1982 Craig Vetter Fuel Economy Run
Date: July 10, 1982
Location: Highway 1 through big Sur See map
Route: San Luis Obispo to Monterey, California
Distance: 136 miles
Allotted time: 2 hours, 43 minutes
Round at the front, pointed at the rear: True streamlining
Dan Hanebrink and Bob Lebo were consistant competitors at the Craig Vetter Fuel Economy Contests. Their craftsmanship was superb. A series of minor mishaps kept them from winning top place. Here is Dan at speed at San Simeon. Note his foot sticking out by the rear wheel.

Dan went on to develop downhill racers.

Your winner,Charly Perethian.

Charlie came to work for me at Vetter right out of the Rhode Island School of Design. When I sold Vetter, Charlie co-founder Rifle Fairings with other, ex-Vetter employees.

Yamaha supplied the 185cc bike. Charlie put hours into .getting high mileage.

Charly designed and made this streamlined body from scratch for this contest. After the event, Charly loaned me his bike and I made templates from it so we could make an improved body.
Rifle Fairings vacuum-formed the new bodies which were made available to anybody who wanted to buy one.

It was such a good shape that every winner fron then on, used this body.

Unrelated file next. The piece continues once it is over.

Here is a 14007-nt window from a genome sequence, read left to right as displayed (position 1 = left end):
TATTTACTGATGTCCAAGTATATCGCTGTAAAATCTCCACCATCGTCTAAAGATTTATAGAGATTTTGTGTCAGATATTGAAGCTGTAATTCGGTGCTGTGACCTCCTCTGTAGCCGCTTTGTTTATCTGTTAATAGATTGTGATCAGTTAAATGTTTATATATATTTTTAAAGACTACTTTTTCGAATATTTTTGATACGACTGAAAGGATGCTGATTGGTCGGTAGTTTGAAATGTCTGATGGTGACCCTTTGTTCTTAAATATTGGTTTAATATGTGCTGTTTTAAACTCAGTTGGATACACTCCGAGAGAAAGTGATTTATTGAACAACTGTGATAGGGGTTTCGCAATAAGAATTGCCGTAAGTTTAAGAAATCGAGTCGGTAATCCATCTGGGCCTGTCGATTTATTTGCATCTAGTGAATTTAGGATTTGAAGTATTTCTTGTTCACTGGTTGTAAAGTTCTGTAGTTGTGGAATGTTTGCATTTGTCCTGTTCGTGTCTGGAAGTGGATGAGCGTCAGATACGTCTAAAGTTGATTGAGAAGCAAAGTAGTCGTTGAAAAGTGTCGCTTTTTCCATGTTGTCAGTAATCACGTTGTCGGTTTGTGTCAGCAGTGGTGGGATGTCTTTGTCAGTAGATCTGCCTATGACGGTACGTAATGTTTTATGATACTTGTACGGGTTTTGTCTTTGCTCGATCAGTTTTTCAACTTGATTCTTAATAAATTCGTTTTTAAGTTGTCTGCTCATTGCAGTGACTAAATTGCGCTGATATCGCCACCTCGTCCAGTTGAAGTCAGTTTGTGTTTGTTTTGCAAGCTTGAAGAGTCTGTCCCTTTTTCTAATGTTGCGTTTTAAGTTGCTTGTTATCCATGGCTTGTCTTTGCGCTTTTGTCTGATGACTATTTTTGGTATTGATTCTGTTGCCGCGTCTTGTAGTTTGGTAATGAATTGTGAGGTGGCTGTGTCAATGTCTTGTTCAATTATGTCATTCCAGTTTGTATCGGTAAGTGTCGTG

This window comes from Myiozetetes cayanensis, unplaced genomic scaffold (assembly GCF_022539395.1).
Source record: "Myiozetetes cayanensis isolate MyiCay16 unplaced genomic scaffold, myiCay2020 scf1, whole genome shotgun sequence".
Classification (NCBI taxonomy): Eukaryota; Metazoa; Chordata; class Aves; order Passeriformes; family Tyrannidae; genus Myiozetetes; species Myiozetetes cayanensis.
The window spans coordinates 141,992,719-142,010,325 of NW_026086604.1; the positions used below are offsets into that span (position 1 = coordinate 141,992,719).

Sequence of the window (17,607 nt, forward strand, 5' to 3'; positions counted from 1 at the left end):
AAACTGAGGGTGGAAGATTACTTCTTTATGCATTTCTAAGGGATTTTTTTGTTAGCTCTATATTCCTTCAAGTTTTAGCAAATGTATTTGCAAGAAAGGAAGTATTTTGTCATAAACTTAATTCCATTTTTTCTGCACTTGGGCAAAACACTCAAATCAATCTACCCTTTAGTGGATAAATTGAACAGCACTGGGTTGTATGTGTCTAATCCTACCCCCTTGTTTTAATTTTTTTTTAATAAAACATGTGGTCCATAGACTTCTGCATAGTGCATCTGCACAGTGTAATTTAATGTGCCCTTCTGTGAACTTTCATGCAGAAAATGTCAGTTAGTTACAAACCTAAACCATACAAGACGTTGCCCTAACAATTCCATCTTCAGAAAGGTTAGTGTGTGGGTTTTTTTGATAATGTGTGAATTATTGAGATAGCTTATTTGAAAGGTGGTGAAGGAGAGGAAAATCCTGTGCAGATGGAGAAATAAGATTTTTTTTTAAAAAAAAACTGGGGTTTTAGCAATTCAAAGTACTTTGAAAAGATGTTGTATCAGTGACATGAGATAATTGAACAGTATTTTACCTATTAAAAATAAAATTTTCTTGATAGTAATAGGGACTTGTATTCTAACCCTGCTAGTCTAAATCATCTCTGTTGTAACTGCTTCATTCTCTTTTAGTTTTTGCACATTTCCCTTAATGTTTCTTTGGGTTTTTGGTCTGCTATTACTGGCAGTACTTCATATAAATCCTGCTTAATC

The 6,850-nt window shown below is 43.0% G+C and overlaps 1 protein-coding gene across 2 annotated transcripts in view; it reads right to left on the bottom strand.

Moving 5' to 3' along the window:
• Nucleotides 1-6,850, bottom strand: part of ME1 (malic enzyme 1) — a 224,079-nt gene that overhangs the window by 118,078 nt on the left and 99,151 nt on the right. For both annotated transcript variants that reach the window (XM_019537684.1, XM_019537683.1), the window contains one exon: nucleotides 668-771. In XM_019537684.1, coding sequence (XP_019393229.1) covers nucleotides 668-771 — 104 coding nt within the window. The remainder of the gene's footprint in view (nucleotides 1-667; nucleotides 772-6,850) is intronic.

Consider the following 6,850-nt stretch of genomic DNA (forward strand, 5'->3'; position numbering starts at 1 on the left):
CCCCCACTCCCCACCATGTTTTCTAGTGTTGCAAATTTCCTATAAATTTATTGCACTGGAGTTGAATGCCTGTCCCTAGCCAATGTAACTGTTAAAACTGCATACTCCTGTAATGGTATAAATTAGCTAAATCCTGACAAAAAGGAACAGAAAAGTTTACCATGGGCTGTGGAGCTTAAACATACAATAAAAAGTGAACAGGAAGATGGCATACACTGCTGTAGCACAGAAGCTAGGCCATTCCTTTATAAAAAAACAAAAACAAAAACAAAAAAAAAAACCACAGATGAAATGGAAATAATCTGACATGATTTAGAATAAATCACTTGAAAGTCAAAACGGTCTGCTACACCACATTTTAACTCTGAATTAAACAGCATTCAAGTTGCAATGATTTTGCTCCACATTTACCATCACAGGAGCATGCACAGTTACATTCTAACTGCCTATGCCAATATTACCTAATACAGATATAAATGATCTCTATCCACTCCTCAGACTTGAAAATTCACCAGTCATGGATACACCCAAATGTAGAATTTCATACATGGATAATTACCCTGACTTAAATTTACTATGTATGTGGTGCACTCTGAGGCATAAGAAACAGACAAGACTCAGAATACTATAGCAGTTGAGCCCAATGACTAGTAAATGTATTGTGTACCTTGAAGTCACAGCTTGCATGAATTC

The Streamlined Body I offer on this web page is made from the same mold except today's bodies are lighter, fibreglass. Today's fibreglass bodies are easier to modify.

1983: Charly Perethian, left and me holding our first new Streamlined Body
By comparing this to Charly's blue bike above, you can see where I refined and rounded out Charly's shapes to make it a better fairing. I figured that if I offered a good body, contestants could better send their time on the powerplant needs. Our Streamlined body of 1983 is as good today as it was then.
The best shape* for streamlining is round at the front and pointed at the rear

It will never change Demo Mov.

* I want to clarify this because some people find this hard to believe. The teardrop shape is the best shape to go through the wind up to about 600 mph. Above that speed, and into the 2,000 mph area, other shapes work.

The only thing that changes as we approach 600 mph is that the aspect ratio of the body. The faster you go, the longer the body needs to be. LSR ( Land Speed Record ) bodies have gotton longer and longer. Today, LSR machines operate in the 320 mph range and are over 20 feet long.

In the background: Hap Alzina's stubby Indian Arrow that went 135 mph in 1938.

The faster you go, the longer the body needs to be

Foreground: Burt Munro's much longer and faster Indian that went 183.586 mph in 1967.

24 feet long, 22” wide, 30” tall

350 mph at Bonneville Sept, 2006. Denis told me that his Cd is .08 and that it requires only 2.7 hp to go 100 mph.

Such is the value of small frontal area and streamlining.

This page updated April 23, 2007